By Sarah Peiper
Chris Nelson started as a tile installer at the age of 19. Within a few years, he received his contractors license, and he quickly became accomplished at the trade. Chris worked hard to grow his clientele, and even during the 2008 downturn, he managed to grow the company and stay busy. He began to see a lot of solid surface and slab countertops showing up in the marketplace, and at the time, he subbed that work out to a fabricator. When that fabrication business announced its closure, Chris saw an opportunity. He bought them out and looked forward to expanding his business.
By 2011, Chris expanded by becoming a displaying dealer, showing tile from a small showroom. He began to acquire some Pacific Northwest tile vendors. Around this time, he leased another small shop and started working with stone countertops. Chris learned the trade from the ground up, learning from his mentors and industry connections. When another nearby stone shop shuttered, he purchased their used equipment. Within a year, he expanded to a more extensive showroom.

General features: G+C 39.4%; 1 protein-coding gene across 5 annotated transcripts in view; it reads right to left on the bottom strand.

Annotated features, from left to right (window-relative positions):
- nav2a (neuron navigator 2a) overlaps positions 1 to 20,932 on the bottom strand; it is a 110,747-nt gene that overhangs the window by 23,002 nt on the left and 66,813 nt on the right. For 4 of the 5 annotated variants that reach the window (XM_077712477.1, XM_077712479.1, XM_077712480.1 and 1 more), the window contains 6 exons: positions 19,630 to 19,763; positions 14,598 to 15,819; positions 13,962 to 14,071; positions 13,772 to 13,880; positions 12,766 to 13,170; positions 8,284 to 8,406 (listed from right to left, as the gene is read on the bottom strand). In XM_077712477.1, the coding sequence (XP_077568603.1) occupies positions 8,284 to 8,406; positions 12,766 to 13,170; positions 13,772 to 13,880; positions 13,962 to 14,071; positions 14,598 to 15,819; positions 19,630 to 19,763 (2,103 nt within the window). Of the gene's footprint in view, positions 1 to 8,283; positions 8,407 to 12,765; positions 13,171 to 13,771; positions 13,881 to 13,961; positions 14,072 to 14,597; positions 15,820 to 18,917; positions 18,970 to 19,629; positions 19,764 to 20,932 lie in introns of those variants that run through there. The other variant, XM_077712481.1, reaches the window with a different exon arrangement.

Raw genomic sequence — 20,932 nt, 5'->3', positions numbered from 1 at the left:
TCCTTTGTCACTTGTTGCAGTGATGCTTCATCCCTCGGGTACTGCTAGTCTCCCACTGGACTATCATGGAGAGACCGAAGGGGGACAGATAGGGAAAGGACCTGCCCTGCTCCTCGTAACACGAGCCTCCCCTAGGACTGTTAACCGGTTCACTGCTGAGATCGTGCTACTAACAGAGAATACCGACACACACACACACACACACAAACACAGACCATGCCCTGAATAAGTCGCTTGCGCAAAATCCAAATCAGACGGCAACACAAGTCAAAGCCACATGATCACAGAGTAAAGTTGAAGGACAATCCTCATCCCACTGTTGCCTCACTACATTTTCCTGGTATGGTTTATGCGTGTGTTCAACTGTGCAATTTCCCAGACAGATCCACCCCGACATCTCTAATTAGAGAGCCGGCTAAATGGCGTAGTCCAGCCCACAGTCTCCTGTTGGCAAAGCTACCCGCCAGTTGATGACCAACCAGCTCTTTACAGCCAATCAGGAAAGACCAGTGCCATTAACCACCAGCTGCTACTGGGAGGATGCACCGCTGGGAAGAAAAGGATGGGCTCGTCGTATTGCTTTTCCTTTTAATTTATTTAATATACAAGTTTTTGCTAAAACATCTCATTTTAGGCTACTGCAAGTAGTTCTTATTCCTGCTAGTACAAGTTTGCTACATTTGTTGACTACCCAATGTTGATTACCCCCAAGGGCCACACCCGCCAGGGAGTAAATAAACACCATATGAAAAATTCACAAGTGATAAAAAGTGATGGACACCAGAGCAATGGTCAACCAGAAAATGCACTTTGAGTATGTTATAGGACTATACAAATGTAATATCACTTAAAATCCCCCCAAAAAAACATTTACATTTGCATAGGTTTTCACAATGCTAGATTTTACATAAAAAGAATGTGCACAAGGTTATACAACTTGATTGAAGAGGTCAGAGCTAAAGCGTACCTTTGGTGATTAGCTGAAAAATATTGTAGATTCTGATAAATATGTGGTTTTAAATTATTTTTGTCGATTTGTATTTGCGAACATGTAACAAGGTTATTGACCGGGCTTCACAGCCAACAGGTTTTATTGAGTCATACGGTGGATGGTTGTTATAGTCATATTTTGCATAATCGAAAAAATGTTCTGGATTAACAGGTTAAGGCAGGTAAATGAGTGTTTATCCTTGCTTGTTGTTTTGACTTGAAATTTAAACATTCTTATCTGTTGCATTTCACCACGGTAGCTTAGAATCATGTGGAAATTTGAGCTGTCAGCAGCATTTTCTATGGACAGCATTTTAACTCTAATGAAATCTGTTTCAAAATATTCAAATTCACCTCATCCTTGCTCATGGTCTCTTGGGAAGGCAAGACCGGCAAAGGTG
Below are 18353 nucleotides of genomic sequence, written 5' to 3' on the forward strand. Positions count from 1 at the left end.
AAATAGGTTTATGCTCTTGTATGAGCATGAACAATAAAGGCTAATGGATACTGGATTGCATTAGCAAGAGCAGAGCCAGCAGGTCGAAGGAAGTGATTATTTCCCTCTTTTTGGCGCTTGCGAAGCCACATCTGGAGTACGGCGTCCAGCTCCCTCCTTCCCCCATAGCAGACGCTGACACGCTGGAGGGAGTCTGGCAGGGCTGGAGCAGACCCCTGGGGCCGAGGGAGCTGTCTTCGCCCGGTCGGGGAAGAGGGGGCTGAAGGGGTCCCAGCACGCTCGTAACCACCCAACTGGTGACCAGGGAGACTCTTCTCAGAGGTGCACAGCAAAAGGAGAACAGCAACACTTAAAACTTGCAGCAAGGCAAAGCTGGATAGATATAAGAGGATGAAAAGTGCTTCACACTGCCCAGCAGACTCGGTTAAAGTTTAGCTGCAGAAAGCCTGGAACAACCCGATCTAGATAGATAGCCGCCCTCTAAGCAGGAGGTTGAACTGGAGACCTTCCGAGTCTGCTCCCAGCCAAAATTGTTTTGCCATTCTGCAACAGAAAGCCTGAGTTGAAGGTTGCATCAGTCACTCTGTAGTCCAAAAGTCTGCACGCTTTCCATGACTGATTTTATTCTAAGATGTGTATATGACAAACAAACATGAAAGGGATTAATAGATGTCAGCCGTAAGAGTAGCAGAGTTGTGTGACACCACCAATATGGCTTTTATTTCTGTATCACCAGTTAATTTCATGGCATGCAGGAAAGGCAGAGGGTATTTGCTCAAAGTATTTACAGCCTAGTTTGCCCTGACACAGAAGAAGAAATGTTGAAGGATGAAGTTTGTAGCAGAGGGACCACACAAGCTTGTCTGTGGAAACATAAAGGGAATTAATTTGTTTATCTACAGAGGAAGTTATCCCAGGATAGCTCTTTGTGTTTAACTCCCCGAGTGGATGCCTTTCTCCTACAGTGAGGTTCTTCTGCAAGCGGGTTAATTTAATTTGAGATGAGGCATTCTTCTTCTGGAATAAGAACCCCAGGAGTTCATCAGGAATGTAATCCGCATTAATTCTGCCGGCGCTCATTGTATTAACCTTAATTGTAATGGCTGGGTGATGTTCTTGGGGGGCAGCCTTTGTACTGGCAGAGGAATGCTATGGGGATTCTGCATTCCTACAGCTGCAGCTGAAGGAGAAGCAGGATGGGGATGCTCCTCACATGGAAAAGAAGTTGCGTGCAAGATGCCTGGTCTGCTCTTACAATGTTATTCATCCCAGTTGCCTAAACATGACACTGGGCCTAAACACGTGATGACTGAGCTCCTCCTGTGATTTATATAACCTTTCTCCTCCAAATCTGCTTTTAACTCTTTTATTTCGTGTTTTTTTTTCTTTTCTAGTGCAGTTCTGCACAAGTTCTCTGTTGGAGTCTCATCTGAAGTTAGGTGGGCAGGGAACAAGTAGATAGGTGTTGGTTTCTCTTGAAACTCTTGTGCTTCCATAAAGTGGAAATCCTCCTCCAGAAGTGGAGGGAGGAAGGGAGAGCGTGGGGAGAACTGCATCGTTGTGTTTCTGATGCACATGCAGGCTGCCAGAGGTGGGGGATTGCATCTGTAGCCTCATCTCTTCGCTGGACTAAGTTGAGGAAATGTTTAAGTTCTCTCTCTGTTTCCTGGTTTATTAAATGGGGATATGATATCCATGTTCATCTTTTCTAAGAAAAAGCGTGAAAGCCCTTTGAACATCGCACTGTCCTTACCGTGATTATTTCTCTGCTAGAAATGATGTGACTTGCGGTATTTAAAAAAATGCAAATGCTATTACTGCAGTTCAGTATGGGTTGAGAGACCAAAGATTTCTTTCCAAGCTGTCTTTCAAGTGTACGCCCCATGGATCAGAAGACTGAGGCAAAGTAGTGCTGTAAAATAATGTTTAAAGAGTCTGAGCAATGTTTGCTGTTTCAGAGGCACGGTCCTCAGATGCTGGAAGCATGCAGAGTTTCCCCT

The new location, where Nelson Tile and Stone currently resides, was completely renovated by Chris and his team. They’re now able to show both tile and stone samples from their showroom. Three years later, Jennifer joined Chris, bringing her knowledge of plumbing to the business. By 2017, this growth led to system upgrades throughout the company; the Nelsons added a Northwood FabCenter to the production line and LPI’s LT-2D3D laser templator. They installed Moraware software to support growing sales. In addition, a large inventory of slabs was added to the back of the property where people could shop local instead of driving three hours to Portland.
Meanwhile, Jennifer focused on making sure every client got a full-service treatment by adding plumbing fixtures, installation and all peripherals needed to complete a kitchen remodel. Today, Nelson Tile and Stone employs 12 people and has outgrown its current space, so they’ve purchased land nearby to build a new production facility and showroom. They expect to complete this expansion in late 2022. They have high hopes for the new space, and they’re thinking strategically about how they attract their customers. “Nelson Tile and Stone is our name, but we want to make sure people understand that we’re a full-service operation with all kinds of offerings,” said Jennifer. “We have plans to brand our showroom as a kitchen and bath destination so that we reach a wider audience. We’re not just tile and stone anymore.”